According to MPI, current DHS priority enforcement guidelines focus on limiting immigration enforcement against specific populations, locations and situations. Other than that, ICE officials can still make "individualized enforcement decisions" taking into consideration the circumstances in each case.
"ICE officers have been instructed generally not to arrest or detain pregnant, postpartum, or nursing individuals — though they can still initiate removal proceedings — and not to take enforcement actions against noncitizens who are applying for immigration benefits based on their status as crime victims," MPI said.
Other places where officers are urged to restrict enforcement actions are at or near courthouses, schools, hospitals, religious institutions, public ceremonies such as funerals or weddings, and protest sites.
Mayorkas also directed DHS subagencies to make sure noncitizens who served in the U.S. armed forces are returned to the United States if immigration officers determine they were unjustly deported.
Some immigrants who moved to the U.S. under unusual circumstances have received temporary authorization to stay in the country. That is the case for those under Temporary Protected Status (TPS), Deferred Action for Childhood Arrivals (DACA), and humanitarian parole.
Under the Biden administration immigrants from 15 countries currently have or are eligible for TPS, which allows applicants to temporarily live and work in the U.S. and defers them from deportation. TPS designations can be made for 6, 12 or 18 months at a time.
DACA, a policy created in 2012 by the Obama administration that allows those brought to the U.S. as minors to attend school and work legally in the U.S., marked its 10th year. Recipients, however, live in limbo as the program has been the focus of numerous court cases.
DACA recipients are currently waiting on a ruling from the U.S. 5th Circuit Court of Appeals in a case challenging the legality of the program.
The Biden administration announced in August the final version of a rule to codify DACA. The rule keeps the program as created by the Obama administration. If no legal challenges are filed, the rule would take effect on Oct. 31, 2022.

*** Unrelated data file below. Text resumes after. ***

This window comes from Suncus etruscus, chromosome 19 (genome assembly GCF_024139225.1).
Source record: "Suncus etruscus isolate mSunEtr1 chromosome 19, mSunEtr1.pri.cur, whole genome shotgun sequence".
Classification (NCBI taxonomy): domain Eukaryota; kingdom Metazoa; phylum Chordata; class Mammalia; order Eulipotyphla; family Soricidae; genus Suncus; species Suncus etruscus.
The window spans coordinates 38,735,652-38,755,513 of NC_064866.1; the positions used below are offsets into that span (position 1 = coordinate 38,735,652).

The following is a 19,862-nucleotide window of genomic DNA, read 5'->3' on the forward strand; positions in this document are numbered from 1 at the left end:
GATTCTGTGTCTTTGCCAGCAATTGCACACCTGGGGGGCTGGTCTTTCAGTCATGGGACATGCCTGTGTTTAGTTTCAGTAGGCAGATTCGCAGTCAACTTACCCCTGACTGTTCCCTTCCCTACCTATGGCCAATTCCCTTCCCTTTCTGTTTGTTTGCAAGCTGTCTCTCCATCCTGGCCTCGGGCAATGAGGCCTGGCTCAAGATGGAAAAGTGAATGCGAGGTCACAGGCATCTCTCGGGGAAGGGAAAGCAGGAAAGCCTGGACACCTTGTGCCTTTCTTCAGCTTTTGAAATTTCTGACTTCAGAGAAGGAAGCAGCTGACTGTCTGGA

And although TPS and DACA recipients are allowed to live and work in the U.S., the programs do not offer a pathway to citizenship.
After more than a year of closures, U.S. embassies and consulates around the world have reopened for immigrant and nonimmigrant visa appointments. Yet applicants still face significant wait times for visas as staffing levels recover from pandemic shutdowns.
A State Department spokesperson told VOA in August that visa interview wait times vary by country and depend on local conditions and demand.
The wait time for a routine visa appointment at half of U.S. consulates "is less than four months, and at some posts is far shorter than that," the spokesperson said.
The Biden administration finalized a rule in September to remove hurdles to immigration for anyone deemed "likely" to become dependent on public benefits while trying to obtain a visa or become a U.S. permanent resident.
The final rule is scheduled to take effect on December 23. The DHS announcement restores the historical understanding of a "public charge" that had been in place for decades.
It means DHS will no longer label a noncitizen as a public charge if they received certain non-cash benefits that were available to them such as the Supplemental Nutrition Assistance Program or other nutrition programs, Children's Health Insurance Program (CHIP), Medicaid — except for long-term institutional care — housing benefits, or anything related to immunizations or testing for communicable diseases.
Immigration legislation stalled
On his first day in office, Biden unveiled sweeping immigration reform legislation, the U.S. Citizenship Act of 2021, which included an eight-year path to citizenship for the estimated 11 million undocumented immigrants in the U.S.
The bill is seen as all but dead on Capitol Hill. Other immigration bills have been introduced, but Congress has yet to pass any legislation.
by Aline Barrosvoanews